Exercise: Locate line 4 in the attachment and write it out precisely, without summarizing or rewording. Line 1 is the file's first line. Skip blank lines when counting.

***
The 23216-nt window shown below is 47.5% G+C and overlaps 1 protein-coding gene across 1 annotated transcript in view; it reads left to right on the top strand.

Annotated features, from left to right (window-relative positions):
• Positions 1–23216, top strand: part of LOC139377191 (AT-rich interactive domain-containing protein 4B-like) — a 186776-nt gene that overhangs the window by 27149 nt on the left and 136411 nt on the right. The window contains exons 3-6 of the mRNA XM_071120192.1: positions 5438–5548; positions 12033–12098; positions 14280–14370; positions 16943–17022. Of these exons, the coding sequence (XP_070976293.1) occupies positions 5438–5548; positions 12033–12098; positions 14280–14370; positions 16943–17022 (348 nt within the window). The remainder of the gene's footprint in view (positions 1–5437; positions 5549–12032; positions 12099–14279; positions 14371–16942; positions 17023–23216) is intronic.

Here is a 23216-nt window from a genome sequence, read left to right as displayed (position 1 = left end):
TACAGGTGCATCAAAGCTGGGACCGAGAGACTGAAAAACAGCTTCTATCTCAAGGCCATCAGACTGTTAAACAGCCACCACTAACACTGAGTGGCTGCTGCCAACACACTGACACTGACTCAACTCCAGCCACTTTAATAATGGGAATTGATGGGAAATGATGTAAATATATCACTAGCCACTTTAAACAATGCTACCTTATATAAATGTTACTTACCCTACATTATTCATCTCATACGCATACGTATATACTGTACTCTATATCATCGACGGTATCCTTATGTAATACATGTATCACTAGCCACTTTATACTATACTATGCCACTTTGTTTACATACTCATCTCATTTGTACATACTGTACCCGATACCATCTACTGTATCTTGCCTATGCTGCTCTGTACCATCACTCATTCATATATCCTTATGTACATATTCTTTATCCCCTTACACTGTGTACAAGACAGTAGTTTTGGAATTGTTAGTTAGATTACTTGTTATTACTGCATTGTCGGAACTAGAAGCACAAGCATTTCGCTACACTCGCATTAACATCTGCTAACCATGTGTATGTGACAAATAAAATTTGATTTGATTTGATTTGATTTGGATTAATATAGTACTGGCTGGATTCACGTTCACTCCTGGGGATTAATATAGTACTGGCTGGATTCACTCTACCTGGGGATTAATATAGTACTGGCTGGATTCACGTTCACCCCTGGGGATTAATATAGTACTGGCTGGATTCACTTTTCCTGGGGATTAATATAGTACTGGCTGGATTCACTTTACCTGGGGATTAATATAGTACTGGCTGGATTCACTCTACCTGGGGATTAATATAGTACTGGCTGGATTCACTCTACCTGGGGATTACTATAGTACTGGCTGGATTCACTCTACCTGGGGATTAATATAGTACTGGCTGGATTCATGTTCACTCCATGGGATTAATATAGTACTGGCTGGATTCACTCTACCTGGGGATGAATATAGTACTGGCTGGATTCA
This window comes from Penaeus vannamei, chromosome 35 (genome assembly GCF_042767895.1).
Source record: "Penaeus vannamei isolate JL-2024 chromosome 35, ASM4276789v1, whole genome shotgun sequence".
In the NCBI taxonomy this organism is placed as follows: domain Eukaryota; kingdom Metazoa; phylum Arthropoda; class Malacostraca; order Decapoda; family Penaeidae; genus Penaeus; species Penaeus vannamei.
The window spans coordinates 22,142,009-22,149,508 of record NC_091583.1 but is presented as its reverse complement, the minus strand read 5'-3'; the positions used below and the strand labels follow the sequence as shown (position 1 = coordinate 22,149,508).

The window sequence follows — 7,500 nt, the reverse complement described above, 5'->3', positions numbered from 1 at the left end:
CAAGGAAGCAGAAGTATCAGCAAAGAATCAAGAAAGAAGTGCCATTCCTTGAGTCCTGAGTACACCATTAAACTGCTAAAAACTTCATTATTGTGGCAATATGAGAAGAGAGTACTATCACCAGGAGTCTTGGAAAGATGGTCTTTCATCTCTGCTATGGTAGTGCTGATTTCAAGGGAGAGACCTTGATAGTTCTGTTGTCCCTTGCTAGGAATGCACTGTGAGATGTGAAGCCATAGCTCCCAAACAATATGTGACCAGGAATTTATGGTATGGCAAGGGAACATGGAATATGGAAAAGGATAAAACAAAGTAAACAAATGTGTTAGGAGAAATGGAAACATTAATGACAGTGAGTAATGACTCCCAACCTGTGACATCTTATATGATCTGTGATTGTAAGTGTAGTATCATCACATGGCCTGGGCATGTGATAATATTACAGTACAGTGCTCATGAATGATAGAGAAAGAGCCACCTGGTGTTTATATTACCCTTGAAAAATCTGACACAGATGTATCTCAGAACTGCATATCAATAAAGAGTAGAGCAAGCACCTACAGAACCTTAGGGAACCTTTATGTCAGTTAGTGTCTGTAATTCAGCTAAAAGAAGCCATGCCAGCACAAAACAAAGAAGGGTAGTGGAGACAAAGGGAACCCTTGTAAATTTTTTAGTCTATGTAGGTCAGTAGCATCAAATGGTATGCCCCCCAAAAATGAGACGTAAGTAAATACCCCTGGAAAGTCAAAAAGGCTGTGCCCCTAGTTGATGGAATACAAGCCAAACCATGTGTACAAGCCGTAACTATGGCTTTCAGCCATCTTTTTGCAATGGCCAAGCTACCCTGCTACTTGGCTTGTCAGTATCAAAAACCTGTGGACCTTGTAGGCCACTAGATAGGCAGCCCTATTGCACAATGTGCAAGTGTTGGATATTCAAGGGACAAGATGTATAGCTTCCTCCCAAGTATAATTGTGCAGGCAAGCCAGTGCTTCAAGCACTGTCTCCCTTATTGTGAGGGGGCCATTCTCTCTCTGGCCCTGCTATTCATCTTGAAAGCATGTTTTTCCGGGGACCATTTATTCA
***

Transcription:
Here is a 23216-nt window from a genome sequence, read left to right as displayed (position 1 = left end):